Yes. Sciatica can be crippling. Going for a walk with your spouse or playing with your children or grandchildren can easily become something you can’t fathom doing again.
But it doesn’t have to be that way.
In most cases, sciatica is treatable without medications, injections or surgery. The key is figuring out the root cause of your pain and addressing it.
In the past we discussed what sciatica is. We also said that an MRI is often not needed, and sometimes even detrimental.
But how does the sciatic nerve become painful?
There are various ways pressure can be put on the nerve. It can become pinched in between two bones, squeezed in between tight muscles or inflamed if there is inflammation from some other injury.
In this article we will look at one of the most common causes of back pain and sciatica.
Herniated or Bulging Discs.
Although these are not the same thing…they are very similar so we will not go into the technical differences here.
Let’s start by explaining a little bit more about the spine.
The spine is made up of many bones, called vertebrae. There are 33 in all. The top 24 move. These are the Cervical (neck), Thoracic (mid/upper back), and Lumbar (low back). The Sacrum and coccyx are fused together in the very low part of the back so they don’t move.
In between each vertebrae is a disc. This disc is made up of fibers on the outside that give it strength and shape as well as a gel-like inside to give it shock absorption and height make sure the bones don’t bump into each other.
If the gel from the inside start to put pressure on the outside (sometimes caused by weakness of the outside fibers) the result can be pressure on the nerve…which will cause pain.
The key to understanding disc problems…is understanding how the disc is affected by many different factors.
One factor is the position of the body and how it changes the pressure from the disc. Because of the natural position of the spine and the available mobility, different positions will cause different amounts of pressure in different areas. Bending forward will be very different than bending backwards.
Most disc related problems are due to too much pressure being put out the back of the disc, pressing on the nerve.
Positions that cause you to bend forward will push the disc toward the back and increase the pressure on the nerve.
To try and visualize this, imagine a balloon full of water. If you press on the front of the balloon, the water is pushed to the back.
This is basically what is happening to the disc. When you bend forward there is pressure put in the front of the disc so the gel inside is pushed toward the back…leading to pressing on the nerve and causing pain.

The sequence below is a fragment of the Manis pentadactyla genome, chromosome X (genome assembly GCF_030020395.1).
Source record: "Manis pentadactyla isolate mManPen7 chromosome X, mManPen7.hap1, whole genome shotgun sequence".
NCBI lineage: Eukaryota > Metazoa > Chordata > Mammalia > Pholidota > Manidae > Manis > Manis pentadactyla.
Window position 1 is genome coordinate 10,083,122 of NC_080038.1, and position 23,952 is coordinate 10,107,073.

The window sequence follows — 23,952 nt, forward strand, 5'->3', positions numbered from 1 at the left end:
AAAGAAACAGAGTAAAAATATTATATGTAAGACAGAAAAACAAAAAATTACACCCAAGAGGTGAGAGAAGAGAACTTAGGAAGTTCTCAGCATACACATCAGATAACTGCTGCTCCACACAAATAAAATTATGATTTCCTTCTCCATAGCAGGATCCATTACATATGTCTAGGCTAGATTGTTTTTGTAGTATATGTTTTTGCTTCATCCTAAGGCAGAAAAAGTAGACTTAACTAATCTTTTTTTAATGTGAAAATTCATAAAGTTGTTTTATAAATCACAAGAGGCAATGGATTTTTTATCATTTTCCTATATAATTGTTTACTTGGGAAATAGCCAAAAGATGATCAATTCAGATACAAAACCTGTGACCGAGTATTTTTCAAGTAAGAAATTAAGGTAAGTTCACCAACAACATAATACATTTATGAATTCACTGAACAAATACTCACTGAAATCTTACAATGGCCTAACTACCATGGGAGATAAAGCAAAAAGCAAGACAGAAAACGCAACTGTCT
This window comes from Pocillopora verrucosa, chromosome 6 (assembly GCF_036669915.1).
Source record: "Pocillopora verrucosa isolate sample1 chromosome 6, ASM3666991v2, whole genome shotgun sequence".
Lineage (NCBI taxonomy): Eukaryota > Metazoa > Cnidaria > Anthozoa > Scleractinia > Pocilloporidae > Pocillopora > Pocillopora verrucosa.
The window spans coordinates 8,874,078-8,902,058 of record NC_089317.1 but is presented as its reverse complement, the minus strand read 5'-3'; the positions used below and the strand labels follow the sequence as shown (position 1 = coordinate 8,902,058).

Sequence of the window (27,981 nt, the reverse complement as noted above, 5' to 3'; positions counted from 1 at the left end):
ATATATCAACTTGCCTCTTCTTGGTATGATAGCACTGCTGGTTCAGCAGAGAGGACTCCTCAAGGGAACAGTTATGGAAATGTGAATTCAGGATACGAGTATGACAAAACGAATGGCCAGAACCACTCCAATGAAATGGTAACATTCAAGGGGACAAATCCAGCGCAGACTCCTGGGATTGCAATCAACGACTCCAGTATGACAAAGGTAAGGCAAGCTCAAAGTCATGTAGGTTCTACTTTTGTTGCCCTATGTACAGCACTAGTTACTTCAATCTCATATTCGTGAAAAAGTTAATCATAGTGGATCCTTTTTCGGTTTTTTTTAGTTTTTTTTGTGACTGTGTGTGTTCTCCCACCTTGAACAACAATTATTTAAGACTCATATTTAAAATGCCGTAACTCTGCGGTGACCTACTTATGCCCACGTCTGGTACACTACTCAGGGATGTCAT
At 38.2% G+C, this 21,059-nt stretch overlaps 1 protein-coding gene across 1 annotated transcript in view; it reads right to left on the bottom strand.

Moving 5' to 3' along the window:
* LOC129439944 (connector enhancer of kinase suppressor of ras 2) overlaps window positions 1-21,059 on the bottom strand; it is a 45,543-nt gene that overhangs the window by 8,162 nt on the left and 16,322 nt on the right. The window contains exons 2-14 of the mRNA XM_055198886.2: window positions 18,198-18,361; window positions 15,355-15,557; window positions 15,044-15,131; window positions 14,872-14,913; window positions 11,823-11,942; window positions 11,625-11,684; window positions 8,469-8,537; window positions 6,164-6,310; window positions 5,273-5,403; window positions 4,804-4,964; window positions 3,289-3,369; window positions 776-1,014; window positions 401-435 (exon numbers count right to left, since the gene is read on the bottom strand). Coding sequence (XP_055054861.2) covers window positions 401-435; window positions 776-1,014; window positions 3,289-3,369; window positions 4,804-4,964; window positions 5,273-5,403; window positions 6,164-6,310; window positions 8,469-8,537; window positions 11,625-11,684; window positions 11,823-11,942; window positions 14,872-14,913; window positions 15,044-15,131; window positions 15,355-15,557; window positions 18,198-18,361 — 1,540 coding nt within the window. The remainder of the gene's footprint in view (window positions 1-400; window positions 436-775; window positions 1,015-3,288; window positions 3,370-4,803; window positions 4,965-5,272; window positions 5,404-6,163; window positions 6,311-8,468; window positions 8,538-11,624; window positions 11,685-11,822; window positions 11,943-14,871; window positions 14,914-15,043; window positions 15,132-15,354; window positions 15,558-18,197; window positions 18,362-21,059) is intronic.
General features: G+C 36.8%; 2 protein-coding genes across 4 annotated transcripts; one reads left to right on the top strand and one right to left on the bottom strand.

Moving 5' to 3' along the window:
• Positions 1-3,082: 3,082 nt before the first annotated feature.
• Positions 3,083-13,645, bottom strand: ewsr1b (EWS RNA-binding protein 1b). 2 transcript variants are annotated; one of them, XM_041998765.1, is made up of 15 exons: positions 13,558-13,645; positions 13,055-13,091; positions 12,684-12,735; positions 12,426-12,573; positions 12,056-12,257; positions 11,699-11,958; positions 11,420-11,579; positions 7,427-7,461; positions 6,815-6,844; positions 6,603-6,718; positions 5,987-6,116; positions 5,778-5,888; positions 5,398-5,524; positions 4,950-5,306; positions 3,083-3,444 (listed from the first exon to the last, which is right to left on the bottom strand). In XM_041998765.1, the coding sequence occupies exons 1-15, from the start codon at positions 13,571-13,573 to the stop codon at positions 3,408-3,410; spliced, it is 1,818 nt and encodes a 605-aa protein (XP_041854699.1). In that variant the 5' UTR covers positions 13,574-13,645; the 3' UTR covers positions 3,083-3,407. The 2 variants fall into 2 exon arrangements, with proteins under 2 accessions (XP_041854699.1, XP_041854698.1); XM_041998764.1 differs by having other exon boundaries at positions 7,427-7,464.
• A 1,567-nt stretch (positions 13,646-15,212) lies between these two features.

The most common situation for this is sitting. When we sit our back tends to round causing more pressure on the front of the spine and pushing the disc toward our back.
If you have pain in sitting…your disc may likely be the culprit.
Another important factor in disc pain is age. The reason for this is simple. As we age our discs become less viscous or, "dried out". This is one of the main reasons we get shorter as we get older. (Nope. That’s not a myth…it really happens. )
For this reason, disc problems are most common in those between 30 and 50 years old.
Does this mean you can’t have a herniated disc if you are over 50?
Of course you can! However, because there is less fluid in the disc, there is naturally less pressure on the nerve so even if the disc is "bulging" it may not be the cause of your pain.
Remember the first point. The pain will be worse with sitting…and get better with standing. If that is not the case for you…your pain is likely not being caused by a herniated disc.
So, in summary. If you are under 50 and have pain with sitting…you likely (though not definitely) have a herniated or bulging disc at the root of your pain.
The good news is, you can usually treat these issues without any invasive procedure (like injections or medications). The right exercises and postural education along with workspace modification can usually lead to complete recovery.
But be careful. The wrong exercise can make you worse…so don’t try to learn this on your own. Consult a physical therapist to confirm your diagnosis and develop an exercise program to target your specific issues.
If you don’t think your pain is due to a herniated or bulging disc…we will cover another common cause of sciatica in our next article.